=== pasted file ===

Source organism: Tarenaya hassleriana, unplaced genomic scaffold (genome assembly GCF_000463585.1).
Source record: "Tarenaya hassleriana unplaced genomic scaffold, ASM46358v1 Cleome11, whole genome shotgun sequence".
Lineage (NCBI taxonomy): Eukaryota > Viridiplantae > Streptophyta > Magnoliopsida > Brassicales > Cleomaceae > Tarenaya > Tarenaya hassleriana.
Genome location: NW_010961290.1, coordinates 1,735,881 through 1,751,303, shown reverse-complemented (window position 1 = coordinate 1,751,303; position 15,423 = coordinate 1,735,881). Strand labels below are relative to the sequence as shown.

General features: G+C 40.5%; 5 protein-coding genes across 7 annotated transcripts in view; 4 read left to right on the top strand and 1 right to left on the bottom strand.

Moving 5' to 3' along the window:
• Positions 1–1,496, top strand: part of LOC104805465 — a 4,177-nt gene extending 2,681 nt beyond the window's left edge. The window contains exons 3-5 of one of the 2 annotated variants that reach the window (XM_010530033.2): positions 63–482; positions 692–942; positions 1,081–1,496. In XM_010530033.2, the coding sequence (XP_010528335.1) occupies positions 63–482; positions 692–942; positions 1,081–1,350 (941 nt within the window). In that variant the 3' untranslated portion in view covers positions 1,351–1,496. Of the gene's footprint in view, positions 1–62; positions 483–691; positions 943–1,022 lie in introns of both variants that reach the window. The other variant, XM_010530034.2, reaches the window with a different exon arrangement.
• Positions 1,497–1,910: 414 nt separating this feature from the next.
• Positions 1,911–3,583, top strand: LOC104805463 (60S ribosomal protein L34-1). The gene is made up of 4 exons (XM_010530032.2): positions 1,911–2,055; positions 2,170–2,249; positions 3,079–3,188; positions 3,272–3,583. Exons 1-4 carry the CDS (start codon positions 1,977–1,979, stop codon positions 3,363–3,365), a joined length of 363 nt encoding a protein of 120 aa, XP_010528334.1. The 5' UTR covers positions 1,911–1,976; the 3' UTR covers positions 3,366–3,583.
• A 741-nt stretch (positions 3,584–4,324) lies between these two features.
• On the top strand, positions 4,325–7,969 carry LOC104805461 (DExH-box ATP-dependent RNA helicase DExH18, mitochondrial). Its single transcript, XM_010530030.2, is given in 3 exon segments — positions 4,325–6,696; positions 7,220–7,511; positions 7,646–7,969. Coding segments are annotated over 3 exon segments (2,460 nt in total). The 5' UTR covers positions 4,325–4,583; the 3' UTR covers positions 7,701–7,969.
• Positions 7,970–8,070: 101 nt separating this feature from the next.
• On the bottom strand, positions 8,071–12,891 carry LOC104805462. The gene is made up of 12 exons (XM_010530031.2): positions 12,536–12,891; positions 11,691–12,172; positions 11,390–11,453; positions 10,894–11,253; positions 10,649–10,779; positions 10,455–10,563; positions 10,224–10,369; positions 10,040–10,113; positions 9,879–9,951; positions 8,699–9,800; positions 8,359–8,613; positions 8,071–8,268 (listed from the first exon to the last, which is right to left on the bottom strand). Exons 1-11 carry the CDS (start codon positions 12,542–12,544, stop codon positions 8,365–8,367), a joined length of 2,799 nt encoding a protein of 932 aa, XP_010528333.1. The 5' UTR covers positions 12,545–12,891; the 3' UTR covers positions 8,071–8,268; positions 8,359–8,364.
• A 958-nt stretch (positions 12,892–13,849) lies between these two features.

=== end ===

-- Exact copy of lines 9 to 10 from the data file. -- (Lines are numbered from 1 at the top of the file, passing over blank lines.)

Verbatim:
• Positions 1,911–3,583, top strand: LOC104805463 (60S ribosomal protein L34-1). The gene is made up of 4 exons (XM_010530032.2): positions 1,911–2,055; positions 2,170–2,249; positions 3,079–3,188; positions 3,272–3,583. Exons 1-4 carry the CDS (start codon positions 1,977–1,979, stop codon positions 3,363–3,365), a joined length of 363 nt encoding a protein of 120 aa, XP_010528334.1. The 5' UTR covers positions 1,911–1,976; the 3' UTR covers positions 3,366–3,583.
• A 741-nt stretch (positions 3,584–4,324) lies between these two features.